A faint, residual mist of hairspray hung in the air, motes sparkling in the semi darkness as Josh picked up his cigarette from the ashtray and inhaled. The tip flared and illuminated the descending shroud of spray, a tiny universe of stars falling and winking out in front of his eyes. He exhaled, blowing a long, lazy smoke ring that dispersed the last of the haze. Eighteen years on the road and these were the two things he had to show for it, the two things he’d learned. First, how to blow rings. Second, how to style his hair and smoke at the same time without setting himself on fire. No one was much impressed by either but he’d seen enough wannabes never master the second: why’d you think so many frontmen wore bandanas ?
Veteran rockers. That was what the reviews had said this tour. Veteran. Like they were returning from war or something. If he was then Josh was pretty sure he hadn’t won: it’d been a long, bloody siege, camped just outside the walls of mainstream success, battering to be let in but never quite finding the firepower to get it done. It hadn’t always been like that. First record had gone gold and Rolling Stone had anointed them heirs apparent to Guns ‘N Roses, eulogised about their inevitable place in a lineage traced from the New York Dolls through to all those West Coast bands that ripped it up in the 80s. They’d even opened for Motley Crue back in ’89, an experience that had teased a glimpse of a life they’d see fleetingly a few times in the years that followed but never quite catch. Still, those boys had shown him how to handle a can of hairspray and their audience had taught him how to dodge a bottle of piss so he couldn’t say it was a total waste.
This felt like coming full circle, except now they were opening for a parody of all the bands they used to think they wanted to be. When did rock and roll become pantomime ? Maybe it always was. Maybe it just came down to timing. If they’d landed in ’89 with three chords, a distortion pedal, and a plaid shirt then they could have decamped to Seattle and ridden the swelling (new) wave of grunge instead of being in LA just as everyone got washed up, spent, on the shore. Left to wring out their spandex. No-one wore lycra anymore unless they were cycling. It’s the new rock and roll apparently. Remember when rock and roll was the new rock and roll ?
Josh exhaled again and watched his face, staring out at him from the dressing room mirror, disappear behind the fug. As the smoke dispersed he came back into focus, indistinct and translucent at first and then sharper until he could trace every line on his forehead, every crease around his eyes that the soft smudges of mascara didn’t conceal quite the way they used to. Exhale. He liked himself better in the smog.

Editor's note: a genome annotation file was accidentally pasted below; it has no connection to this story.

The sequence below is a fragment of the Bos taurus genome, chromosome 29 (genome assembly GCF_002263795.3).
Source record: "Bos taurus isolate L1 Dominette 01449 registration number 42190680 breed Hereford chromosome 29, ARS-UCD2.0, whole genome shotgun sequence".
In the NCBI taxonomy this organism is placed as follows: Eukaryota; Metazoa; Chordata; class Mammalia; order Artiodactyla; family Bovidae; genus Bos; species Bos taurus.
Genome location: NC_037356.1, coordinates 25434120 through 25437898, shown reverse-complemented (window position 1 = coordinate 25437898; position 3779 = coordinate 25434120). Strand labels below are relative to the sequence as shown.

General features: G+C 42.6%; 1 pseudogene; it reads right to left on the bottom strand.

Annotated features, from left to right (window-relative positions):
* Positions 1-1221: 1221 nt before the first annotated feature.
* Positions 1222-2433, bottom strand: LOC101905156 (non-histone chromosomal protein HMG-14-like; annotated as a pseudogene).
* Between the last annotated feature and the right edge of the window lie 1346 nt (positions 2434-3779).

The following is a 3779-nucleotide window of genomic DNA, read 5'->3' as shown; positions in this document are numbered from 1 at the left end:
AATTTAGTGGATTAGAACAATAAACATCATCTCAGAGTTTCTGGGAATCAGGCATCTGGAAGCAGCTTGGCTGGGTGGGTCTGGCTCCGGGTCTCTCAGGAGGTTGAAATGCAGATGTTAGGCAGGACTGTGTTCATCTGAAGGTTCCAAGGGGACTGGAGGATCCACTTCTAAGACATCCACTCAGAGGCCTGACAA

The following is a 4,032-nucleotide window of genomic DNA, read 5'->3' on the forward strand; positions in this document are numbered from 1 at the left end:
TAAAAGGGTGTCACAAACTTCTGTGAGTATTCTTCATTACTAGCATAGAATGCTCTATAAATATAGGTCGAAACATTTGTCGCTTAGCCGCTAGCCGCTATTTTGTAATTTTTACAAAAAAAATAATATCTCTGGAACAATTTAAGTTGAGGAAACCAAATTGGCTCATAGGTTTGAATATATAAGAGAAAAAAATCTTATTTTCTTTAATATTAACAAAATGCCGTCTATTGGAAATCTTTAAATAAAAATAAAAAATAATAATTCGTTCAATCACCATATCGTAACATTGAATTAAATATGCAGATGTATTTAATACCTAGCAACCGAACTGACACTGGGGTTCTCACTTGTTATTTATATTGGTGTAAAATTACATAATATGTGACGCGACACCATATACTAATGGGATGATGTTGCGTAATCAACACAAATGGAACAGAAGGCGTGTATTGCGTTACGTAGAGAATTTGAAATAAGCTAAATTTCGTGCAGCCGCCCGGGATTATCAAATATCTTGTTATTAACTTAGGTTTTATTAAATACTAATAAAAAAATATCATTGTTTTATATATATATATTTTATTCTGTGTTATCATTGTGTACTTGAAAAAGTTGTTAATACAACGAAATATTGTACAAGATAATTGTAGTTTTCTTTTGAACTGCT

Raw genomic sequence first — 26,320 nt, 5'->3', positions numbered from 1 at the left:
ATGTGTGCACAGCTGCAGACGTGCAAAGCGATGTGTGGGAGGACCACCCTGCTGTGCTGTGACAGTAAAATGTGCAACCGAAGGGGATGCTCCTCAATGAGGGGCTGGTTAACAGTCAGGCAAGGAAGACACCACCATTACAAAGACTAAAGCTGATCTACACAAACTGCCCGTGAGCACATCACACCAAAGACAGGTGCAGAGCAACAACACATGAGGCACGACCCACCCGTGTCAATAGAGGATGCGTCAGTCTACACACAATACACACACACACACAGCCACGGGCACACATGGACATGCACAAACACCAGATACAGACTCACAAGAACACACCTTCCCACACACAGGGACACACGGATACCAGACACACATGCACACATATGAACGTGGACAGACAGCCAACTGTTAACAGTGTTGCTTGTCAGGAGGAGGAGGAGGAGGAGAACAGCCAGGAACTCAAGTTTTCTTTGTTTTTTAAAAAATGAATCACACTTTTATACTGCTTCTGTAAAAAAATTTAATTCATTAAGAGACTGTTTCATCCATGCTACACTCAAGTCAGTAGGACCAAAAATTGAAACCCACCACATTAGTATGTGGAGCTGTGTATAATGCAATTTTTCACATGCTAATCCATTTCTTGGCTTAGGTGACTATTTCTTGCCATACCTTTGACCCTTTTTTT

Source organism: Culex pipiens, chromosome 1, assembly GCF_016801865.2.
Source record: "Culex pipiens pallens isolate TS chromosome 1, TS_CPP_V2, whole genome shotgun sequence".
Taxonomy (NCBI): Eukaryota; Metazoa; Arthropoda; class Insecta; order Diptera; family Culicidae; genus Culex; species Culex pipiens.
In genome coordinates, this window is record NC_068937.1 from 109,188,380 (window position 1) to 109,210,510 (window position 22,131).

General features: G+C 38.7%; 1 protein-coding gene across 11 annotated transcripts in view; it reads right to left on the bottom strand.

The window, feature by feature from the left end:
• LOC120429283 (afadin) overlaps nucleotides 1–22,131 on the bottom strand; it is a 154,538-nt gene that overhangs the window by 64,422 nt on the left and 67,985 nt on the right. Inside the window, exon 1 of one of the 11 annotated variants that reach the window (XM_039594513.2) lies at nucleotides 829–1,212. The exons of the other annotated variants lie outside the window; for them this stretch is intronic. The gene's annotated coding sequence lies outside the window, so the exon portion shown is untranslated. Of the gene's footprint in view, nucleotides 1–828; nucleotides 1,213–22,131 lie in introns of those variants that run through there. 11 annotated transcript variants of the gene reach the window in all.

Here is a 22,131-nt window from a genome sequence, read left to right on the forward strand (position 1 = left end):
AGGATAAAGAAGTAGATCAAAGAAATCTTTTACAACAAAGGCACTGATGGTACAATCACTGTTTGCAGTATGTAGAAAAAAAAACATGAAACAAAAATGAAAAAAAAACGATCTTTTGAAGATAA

Two minutes. Someone had banged on the door and shouted the final call. No sense in being late on when you opened, not when you were trying to pack eighteen years, trying to pack a lifetime, in to the thirty minutes on stage you were allotted. They’d steal a bit back at the end. String out the band intros and stretch out “Sex Freak”; it was the song everyone came for now anyway. Billboard rock chart top ten, had even looked like breaking the Hot 100 in the midweek listings until dropping away at the end. Maybe if they’d agreed to the edits MTV wanted they’d have kept up the rotations but you don’t think it’s your only shot when you’re twenty one. You don’t want to start off by playing the game. It’s rock, man, not the Backstreet Boys. Cut the sex scene ? Fuck cutting the sex scene. Had he meant that or had he just been egged on by Nikki Sixx and Tommy Lee ? Maybe taking advice from filthy rich hedonists with a sideline in heroin addiction wasn’t the smartest move he’d made. Great hair though.
Must be time. Do what you love, he muttered under his breath. Do what you love. It’d be the last thing he’d say to the crowd as they finished their set and it was the last thing he’d said to every crowd they’d ever played to. He’d carried it as a mantra all the way back to the days (or mainly nights) spent flyering the Sunset Strip, begging club owners to give them a slot, pestering label execs to turn out to watch showcases. Do what you love. It had sustained him through being dropped after the second record, kept his faith as half the band quit in acrimony last year. No, we’re not going to try more of a country feel. Who’d you think we are ? Steven fucking Tyler ? It was the rallying call as he’d put the new line up together, mostly kids: he could still see the belief – the desire – burning in their eyes each time they played. It could all still happen when you’re twenty one. It almost did for him.
You’re on Josh. Kill ‘em, man. Show time.
Do what you love. But what do you do when you don’t love it anymore ?
This is story 39 in a series of 42 to raise money and awareness for the mental health charity Mind. My fundraising page is here and all donations, however small, are really welcome: http://www.justgiving.com/42shorts
This is for an old friend. It is fictional but may have been partially inspired by watching a Steel Panther gig this week. Yep, Steel Panther. I’m not proud.